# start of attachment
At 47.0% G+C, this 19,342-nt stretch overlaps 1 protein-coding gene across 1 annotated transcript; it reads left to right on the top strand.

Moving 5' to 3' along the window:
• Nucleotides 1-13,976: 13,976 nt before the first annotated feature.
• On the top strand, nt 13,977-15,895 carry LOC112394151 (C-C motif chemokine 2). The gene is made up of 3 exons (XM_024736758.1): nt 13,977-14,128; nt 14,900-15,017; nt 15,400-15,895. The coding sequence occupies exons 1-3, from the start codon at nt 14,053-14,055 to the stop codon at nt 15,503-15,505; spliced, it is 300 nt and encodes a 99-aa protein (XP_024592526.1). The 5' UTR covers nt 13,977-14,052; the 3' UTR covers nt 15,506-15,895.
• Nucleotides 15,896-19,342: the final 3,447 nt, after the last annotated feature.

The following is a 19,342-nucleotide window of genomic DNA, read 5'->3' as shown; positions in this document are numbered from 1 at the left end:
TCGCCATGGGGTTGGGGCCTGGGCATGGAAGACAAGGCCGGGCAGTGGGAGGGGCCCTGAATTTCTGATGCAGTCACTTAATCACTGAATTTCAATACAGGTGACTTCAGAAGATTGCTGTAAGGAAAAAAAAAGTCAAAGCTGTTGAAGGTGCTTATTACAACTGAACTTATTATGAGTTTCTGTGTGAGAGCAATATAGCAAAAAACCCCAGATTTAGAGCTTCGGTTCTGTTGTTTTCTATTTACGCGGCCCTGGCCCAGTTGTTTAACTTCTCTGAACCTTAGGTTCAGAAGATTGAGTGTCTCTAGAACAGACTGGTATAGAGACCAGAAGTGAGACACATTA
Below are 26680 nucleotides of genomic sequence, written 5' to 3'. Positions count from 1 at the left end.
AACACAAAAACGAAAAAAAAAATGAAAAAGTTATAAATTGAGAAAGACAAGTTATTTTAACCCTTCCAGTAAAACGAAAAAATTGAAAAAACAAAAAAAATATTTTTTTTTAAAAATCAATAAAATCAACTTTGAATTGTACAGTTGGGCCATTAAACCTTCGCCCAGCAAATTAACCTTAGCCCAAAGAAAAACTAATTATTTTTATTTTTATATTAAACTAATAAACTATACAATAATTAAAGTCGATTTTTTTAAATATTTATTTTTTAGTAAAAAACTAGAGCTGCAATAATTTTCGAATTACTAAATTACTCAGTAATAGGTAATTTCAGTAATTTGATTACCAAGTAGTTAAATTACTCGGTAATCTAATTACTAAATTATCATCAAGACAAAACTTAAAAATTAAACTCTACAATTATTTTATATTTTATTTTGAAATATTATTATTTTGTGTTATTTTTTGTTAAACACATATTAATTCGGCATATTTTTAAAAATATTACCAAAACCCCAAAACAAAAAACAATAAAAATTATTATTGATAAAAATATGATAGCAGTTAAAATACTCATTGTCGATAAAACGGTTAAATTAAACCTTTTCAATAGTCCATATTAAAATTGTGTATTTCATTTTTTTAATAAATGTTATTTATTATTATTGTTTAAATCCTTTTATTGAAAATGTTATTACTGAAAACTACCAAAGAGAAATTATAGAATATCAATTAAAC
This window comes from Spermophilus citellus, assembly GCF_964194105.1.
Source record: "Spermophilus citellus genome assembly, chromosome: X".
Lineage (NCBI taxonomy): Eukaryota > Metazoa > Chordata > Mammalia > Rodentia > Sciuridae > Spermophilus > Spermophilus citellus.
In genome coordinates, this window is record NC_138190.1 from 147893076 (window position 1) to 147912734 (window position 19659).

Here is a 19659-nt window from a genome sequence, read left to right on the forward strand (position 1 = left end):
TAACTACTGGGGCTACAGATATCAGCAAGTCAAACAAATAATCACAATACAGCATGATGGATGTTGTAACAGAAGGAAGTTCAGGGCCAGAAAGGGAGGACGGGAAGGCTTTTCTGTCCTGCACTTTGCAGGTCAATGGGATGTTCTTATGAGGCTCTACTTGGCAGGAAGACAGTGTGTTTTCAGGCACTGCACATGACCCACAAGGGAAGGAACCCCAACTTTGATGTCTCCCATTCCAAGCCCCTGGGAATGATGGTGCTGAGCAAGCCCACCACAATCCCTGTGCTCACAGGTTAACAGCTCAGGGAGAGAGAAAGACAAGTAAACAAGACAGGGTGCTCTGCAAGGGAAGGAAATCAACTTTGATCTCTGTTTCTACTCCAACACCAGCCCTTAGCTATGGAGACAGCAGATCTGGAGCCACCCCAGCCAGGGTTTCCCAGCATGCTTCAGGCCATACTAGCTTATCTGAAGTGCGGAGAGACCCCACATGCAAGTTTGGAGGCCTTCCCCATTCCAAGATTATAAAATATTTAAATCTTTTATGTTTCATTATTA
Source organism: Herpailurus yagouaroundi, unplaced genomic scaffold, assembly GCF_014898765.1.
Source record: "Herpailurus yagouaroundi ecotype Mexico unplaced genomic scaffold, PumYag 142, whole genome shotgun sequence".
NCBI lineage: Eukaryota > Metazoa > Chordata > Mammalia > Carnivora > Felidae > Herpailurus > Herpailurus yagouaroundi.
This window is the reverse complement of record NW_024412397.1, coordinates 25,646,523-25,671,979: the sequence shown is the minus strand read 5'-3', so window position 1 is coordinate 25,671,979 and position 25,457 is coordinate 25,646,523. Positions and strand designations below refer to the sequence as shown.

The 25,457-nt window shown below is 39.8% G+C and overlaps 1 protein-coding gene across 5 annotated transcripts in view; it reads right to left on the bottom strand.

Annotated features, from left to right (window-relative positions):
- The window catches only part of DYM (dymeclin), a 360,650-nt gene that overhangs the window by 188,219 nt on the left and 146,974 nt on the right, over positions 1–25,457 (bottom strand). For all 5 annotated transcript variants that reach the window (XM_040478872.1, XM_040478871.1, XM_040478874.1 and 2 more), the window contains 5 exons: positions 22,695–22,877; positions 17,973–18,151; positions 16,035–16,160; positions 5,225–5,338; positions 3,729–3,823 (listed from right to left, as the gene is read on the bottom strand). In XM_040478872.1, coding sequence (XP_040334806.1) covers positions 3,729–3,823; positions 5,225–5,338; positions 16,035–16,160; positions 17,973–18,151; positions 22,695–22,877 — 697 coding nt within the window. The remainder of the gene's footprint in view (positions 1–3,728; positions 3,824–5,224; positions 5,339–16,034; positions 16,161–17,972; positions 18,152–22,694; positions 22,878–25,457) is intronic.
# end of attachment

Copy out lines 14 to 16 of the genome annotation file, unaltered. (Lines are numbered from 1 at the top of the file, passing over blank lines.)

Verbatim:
Here is a 19659-nt window from a genome sequence, read left to right on the forward strand (position 1 = left end):
TAACTACTGGGGCTACAGATATCAGCAAGTCAAACAAATAATCACAATACAGCATGATGGATGTTGTAACAGAAGGAAGTTCAGGGCCAGAAAGGGAGGACGGGAAGGCTTTTCTGTCCTGCACTTTGCAGGTCAATGGGATGTTCTTATGAGGCTCTACTTGGCAGGAAGACAGTGTGTTTTCAGGCACTGCACATGACCCACAAGGGAAGGAACCCCAACTTTGATGTCTCCCATTCCAAGCCCCTGGGAATGATGGTGCTGAGCAAGCCCACCACAATCCCTGTGCTCACAGGTTAACAGCTCAGGGAGAGAGAAAGACAAGTAAACAAGACAGGGTGCTCTGCAAGGGAAGGAAATCAACTTTGATCTCTGTTTCTACTCCAACACCAGCCCTTAGCTATGGAGACAGCAGATCTGGAGCCACCCCAGCCAGGGTTTCCCAGCATGCTTCAGGCCATACTAGCTTATCTGAAGTGCGGAGAGACCCCACATGCAAGTTTGGAGGCCTTCCCCATTCCAAGATTATAAAATATTTAAATCTTTTATGTTTCATTATTA
Source organism: Herpailurus yagouaroundi, unplaced genomic scaffold, assembly GCF_014898765.1.